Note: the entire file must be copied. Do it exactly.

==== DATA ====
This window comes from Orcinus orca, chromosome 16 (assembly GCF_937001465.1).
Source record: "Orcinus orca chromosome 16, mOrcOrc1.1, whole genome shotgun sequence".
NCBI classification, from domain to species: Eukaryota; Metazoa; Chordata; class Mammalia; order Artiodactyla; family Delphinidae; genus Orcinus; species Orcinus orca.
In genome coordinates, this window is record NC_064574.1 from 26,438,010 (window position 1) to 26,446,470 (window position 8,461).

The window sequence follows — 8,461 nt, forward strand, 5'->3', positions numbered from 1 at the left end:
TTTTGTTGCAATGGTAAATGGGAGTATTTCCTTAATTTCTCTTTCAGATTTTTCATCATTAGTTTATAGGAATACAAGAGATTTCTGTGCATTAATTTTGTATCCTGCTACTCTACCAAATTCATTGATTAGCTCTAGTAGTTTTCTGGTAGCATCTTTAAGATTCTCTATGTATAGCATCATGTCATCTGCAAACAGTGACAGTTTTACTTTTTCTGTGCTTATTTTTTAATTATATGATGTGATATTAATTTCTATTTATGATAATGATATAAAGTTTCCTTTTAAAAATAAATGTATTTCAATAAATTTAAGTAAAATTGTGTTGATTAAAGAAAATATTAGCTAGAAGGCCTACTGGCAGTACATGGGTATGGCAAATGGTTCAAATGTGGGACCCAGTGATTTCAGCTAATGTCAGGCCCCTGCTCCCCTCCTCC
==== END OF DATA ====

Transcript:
This window comes from Orcinus orca, chromosome 16 (assembly GCF_937001465.1).
Source record: "Orcinus orca chromosome 16, mOrcOrc1.1, whole genome shotgun sequence".
NCBI classification, from domain to species: Eukaryota; Metazoa; Chordata; class Mammalia; order Artiodactyla; family Delphinidae; genus Orcinus; species Orcinus orca.
In genome coordinates, this window is record NC_064574.1 from 26,438,010 (window position 1) to 26,446,470 (window position 8,461).

The window sequence follows — 8,461 nt, forward strand, 5'->3', positions numbered from 1 at the left end:
TTTTGTTGCAATGGTAAATGGGAGTATTTCCTTAATTTCTCTTTCAGATTTTTCATCATTAGTTTATAGGAATACAAGAGATTTCTGTGCATTAATTTTGTATCCTGCTACTCTACCAAATTCATTGATTAGCTCTAGTAGTTTTCTGGTAGCATCTTTAAGATTCTCTATGTATAGCATCATGTCATCTGCAAACAGTGACAGTTTTACTTTTTCTGTGCTTATTTTTTAATTATATGATGTGATATTAATTTCTATTTATGATAATGATATAAAGTTTCCTTTTAAAAATAAATGTATTTCAATAAATTTAAGTAAAATTGTGTTGATTAAAGAAAATATTAGCTAGAAGGCCTACTGGCAGTACATGGGTATGGCAAATGGTTCAAATGTGGGACCCAGTGATTTCAGCTAATGTCAGGCCCCTGCTCCCCTCCTCC